Tuesday, March 15, 2011
Shaik’s parole ‘may be revoked’
March 15 2011 at 07:37am
By Gugu Mbonambi, Wendy Jasson Da Costa and Deon De Lange
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Convicted fraudster Schabir Shaik, in the back seat of a Correctional Services car, is driven away from his luxury Morningside, Durban, home to Westville Prison. Picture: Marilyn Bernard
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Shaik’s parole could be cancelled
Two years ago convicted fraudster Schabir Shaik was released from prison amid much controversy.
On Monday he was back behind bars – at least for 72 hours.
He will know within days whether his medical parole conditions under house arrest will be tightened or if he will spend the remainder of his 15-year sentence in prison.
Shaik was taken from his luxury Morningside townhouse to Westville Prison following reports that he had allegedly assaulted a fellow devotee after Friday prayers at the Masjid Al-Hilal mosque in Overport.
The latest incident came two weeks after Sunday Tribune journalist Amanda Khoza laid a charge against Shaik for assault, arising from her attempts to investigate whether he was breaking his parole conditions by playing golf on a Saturday.
Shaik told The Mercury on Sunday that reports that he had assaulted a fellow worshipper were half-truths. The Daily News quoted several witnesses as saying Shaik had not been the “aggressor”.
Correctional Services Department spokesman Sonwabo Mbananga told The Mercury that the department could reimprison a parolee if it suspected they might have violated parole conditions.
Following the two incidents, “the decision was taken that we rather not wait for the police investigation into the first incident (involving Khoza), but for us to investigate thoroughly and see if the parole conditions may have been breached by the parolee”.
Shaik would be held in jail for 72 hours and it was hoped the investigation would be completed within this period.
“By then the parolee (Shaik) may be able to appear before the parole board. The board will decide, based on the investigation, whether there are grounds to act or amend his parole condition, or cancel his parole altogether.”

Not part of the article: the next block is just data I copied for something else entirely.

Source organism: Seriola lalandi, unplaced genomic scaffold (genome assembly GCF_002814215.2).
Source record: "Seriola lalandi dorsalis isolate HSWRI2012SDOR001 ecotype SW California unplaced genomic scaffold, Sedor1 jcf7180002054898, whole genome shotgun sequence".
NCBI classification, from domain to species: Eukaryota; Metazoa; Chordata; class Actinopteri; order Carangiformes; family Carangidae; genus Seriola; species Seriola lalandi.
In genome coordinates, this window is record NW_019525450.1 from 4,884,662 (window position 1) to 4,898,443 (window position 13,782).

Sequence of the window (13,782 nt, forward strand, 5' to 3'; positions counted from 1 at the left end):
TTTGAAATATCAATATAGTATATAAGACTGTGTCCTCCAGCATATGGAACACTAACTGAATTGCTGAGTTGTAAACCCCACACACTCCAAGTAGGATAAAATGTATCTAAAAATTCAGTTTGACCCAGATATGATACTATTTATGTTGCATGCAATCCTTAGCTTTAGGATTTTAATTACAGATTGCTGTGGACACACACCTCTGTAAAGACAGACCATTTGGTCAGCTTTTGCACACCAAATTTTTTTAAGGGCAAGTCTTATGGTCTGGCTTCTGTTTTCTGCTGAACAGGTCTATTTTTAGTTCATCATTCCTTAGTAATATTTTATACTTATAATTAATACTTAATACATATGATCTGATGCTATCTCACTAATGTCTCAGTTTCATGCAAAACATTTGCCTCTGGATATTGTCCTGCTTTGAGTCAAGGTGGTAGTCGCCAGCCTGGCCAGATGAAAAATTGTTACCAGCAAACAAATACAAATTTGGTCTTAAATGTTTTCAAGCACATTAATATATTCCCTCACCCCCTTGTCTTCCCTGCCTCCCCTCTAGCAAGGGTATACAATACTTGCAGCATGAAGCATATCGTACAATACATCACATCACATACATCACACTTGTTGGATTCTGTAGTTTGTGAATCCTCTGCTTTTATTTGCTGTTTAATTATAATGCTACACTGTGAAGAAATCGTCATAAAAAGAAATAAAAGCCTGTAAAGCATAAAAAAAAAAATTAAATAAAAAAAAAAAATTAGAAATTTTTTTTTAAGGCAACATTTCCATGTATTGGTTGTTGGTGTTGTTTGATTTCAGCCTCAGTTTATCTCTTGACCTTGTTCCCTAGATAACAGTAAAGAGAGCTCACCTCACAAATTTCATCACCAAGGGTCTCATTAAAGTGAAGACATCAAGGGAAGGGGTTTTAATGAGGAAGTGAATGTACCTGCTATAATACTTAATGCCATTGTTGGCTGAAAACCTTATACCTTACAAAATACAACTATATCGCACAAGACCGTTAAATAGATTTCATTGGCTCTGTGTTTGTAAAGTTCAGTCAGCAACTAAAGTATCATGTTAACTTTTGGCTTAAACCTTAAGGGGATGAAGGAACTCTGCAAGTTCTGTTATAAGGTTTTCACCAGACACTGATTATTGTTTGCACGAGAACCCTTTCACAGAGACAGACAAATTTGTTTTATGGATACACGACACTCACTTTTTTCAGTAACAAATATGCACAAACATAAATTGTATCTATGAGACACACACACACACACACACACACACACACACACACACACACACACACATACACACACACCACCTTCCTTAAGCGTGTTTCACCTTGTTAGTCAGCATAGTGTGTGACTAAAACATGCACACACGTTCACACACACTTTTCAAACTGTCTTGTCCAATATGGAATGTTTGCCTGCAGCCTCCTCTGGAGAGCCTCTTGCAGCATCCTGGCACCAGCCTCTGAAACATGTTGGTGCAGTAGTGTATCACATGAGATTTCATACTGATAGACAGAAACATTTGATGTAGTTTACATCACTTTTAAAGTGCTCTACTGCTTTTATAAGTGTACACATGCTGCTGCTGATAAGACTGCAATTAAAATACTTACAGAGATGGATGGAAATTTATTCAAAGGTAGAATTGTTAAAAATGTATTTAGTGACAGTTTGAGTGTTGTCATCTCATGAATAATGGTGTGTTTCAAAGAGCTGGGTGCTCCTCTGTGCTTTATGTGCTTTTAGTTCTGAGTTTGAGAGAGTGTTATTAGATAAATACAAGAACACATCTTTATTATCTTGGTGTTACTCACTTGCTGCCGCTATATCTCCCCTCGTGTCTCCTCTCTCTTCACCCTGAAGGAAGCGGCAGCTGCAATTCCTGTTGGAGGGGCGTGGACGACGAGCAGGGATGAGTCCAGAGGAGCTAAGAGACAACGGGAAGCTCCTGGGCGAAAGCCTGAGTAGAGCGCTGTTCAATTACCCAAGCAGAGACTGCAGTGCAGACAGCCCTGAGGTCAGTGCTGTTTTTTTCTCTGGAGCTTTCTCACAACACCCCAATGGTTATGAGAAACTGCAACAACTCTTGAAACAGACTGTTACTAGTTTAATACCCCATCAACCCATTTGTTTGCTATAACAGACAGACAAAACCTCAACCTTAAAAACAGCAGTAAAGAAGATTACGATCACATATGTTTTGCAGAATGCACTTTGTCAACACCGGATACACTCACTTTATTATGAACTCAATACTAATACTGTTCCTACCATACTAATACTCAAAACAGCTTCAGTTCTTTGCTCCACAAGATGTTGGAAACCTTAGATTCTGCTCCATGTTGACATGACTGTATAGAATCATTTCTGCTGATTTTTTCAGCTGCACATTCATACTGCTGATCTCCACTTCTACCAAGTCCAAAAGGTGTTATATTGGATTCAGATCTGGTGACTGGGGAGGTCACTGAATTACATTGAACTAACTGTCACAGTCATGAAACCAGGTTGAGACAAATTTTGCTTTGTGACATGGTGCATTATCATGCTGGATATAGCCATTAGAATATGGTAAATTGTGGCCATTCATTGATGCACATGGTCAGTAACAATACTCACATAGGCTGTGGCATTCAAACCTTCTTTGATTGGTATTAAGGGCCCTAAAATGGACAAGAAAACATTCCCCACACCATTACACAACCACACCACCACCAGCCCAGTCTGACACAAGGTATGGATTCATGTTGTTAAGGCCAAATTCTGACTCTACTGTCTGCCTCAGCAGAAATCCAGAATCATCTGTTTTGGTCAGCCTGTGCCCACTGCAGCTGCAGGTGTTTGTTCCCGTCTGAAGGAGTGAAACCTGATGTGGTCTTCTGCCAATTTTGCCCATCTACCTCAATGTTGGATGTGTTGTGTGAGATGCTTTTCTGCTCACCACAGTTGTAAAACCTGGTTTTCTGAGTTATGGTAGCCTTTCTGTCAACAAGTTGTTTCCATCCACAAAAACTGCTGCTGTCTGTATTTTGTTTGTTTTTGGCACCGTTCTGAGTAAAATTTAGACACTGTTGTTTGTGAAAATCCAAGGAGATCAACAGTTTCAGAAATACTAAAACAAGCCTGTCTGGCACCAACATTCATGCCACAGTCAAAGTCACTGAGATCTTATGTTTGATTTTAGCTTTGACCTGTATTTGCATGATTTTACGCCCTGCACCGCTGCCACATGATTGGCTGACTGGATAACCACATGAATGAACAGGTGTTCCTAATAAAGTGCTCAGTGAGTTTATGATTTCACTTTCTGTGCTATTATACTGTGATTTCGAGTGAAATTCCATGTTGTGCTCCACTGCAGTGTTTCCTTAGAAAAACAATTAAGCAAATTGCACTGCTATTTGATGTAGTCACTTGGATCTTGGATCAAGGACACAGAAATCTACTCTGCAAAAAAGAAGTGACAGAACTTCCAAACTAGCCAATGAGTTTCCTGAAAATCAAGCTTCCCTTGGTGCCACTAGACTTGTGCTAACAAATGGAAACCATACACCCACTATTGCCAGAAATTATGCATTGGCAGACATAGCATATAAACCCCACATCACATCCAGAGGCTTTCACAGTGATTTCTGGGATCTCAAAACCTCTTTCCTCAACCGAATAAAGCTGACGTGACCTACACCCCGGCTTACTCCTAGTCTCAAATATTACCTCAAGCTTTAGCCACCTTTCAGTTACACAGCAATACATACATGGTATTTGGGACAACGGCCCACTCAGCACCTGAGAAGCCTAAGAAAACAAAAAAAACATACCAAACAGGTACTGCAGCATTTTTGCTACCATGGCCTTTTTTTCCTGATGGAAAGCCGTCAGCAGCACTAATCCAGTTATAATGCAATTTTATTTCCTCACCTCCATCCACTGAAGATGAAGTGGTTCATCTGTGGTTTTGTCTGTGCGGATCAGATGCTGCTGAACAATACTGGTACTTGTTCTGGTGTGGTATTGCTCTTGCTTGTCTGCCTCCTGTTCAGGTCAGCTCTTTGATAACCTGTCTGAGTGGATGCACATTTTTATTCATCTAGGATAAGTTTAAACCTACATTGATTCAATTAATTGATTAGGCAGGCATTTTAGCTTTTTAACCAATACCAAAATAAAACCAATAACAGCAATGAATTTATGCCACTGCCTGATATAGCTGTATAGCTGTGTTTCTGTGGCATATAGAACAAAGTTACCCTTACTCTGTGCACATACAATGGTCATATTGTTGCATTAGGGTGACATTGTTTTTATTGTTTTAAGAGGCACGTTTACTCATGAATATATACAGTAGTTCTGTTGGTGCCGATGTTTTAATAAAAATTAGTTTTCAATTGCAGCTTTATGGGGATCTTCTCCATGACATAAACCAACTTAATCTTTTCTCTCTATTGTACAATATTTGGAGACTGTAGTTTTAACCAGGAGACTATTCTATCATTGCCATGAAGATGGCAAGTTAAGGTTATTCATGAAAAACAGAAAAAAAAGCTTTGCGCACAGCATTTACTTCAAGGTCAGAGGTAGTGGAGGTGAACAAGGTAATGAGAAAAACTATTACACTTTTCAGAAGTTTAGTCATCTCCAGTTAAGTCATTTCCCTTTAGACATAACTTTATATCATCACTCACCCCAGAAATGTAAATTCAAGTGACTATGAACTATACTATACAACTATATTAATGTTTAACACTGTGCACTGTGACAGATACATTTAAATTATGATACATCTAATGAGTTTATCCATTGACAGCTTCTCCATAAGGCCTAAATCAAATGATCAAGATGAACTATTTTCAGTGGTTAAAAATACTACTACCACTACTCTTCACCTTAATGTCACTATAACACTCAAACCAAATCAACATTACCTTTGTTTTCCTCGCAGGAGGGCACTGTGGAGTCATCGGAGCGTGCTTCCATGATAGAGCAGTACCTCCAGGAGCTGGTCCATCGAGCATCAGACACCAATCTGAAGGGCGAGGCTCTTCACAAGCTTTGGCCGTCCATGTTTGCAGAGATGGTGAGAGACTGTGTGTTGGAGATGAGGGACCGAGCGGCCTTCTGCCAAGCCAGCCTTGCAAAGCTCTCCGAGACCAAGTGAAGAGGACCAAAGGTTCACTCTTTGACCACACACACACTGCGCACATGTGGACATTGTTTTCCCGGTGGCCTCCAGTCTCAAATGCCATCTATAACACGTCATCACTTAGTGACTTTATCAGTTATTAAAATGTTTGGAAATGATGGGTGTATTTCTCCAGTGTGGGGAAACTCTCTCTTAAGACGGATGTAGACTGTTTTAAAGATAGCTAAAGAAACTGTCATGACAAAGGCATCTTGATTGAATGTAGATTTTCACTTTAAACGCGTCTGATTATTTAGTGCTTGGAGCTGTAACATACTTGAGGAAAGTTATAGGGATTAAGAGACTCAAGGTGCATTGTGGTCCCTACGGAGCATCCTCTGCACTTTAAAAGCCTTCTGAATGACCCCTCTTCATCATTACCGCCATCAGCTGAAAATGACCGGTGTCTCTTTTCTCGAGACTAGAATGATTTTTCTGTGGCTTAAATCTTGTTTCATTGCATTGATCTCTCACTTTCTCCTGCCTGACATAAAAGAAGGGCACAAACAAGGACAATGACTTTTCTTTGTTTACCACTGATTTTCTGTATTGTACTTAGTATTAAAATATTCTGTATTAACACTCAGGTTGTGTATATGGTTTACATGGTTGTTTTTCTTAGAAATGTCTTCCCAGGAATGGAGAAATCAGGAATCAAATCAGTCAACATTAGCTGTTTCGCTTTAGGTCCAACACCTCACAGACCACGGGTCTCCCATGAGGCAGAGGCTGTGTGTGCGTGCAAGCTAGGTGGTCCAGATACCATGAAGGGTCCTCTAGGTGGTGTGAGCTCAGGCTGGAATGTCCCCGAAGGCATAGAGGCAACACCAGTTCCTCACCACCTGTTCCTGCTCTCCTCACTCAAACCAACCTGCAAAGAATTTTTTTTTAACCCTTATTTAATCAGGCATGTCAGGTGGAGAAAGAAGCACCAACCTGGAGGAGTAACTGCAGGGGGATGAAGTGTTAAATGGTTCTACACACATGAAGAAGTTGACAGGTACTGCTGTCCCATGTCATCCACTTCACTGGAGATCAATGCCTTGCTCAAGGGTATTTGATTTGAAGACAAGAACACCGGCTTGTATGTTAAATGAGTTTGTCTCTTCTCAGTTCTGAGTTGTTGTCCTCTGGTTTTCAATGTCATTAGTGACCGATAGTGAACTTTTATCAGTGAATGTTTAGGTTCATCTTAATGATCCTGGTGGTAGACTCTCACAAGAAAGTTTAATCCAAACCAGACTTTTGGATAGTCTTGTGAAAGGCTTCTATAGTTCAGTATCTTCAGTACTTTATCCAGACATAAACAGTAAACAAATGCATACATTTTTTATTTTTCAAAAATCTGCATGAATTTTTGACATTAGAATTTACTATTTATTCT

Mbananga said the decision to reimprison Shaik had been taken by the KwaZulu-Natal correctional services commissioner and was supported by Correctional Services Minister Nosiviwe Mapisa-Nqakula.
In the interests of the public the reported incidents were reason enough to reimprison Shaik, and the department “must be seen doing its job in executing its mandate”.
Shaik’s brothers, Moe and Yunus, referred The Mercury to his lawyer, who did not respond to messages for comment.
The National Assembly’s correctional services committee chairman, Vincent Smith (ANC), said Shaik would be released after 72 hours under his existing parole conditions.
The investigator’s report would be handed to the parole supervision board, which would then decide if Shaik’s conditions should be “tightened or revoked”.
The board had between 14 and 17 days to make a decision.
Smith said he would write to the relevant authority to forward the final report to his committee so that it could also comment on the matter.
“If there’s a law in the land it must be applied to everybody, so we welcome the fact that it is being acted upon.”
Shaik was convicted on two counts of corruption and one of fraud in 2005. He served only two years and four months of his 15-year sentence, spending most of the time in hospital because of high blood pressure, depression and chest pains.
He was granted medical parole in March, 2009 by then correctional services minister Ngconde Balfour, after his doctors found he was in the final phase of a “terminal condition”.
Later that year Nqakula imposed restrictions on Shaik’s parole conditions after reports that he had violated his parole by shopping and visiting a luxury residential estate.
Among the restrictions was that Shaik was no longer allowed to visit his doctor’s rooms, with consultations to be conducted at his home. His daily free time was reduced from six hours to two, but his attendance at prayers at a mosque on Fridays was not affected.
But in August, 2010 his conditions were relaxed again.
Opposition parties welcomed Shaik’s “arrest”.
DA MP James Selfe said: “It is clear that Shaik has egregiously breached his parole conditions on at least three occasions. This incident … (and others) demonstrates quite clearly that Mr Shaik has not been rehabilitated and is a danger to those around him.”
It was clear Shaik was “not even remotely in the final stage of a terminal illness”, the grounds on which he was paroled in the first place, Selfe said.
Cope MP Phillip Dexter said it was time “for people like Shaik to realise that the rule of law applies to all South Africans”.
It was also time that “the same law was applied to all who walk in the corridors of power”.
ID MP Haniff Hoosen said Shaik had “conducted himself as an ‘untouchable’ and had managed to dupe the government into believing that he was gravely ill”.
“We trust that Mr Shaik is now in excellent health after all the golf that he has played, and can now serve out the remaining term of his sentence.”
FF+ MP Pieter Groenewald said it was “high time” the authorities acted against Shaik because he was “an embarrassment for correctional services and his arrogant behaviour proves that he believes himself to be above the law”.
“It is also clear that (Shaik) is not terminally ill and should therefore return to prison to serve out the remainder of his sentence.
“If this does not happen, it will simply provide further proof that inmates with the right political connections and party affiliations receive preferential treatment,” said Groenewald. - The Mercury
Comments by Sonny
This public "Shaikdown" of a 'National Fraudster' is just another ANC proxy to gain criminal votes in the coming municipal elections!
Discrimination against Coloured & Indians does not apply here!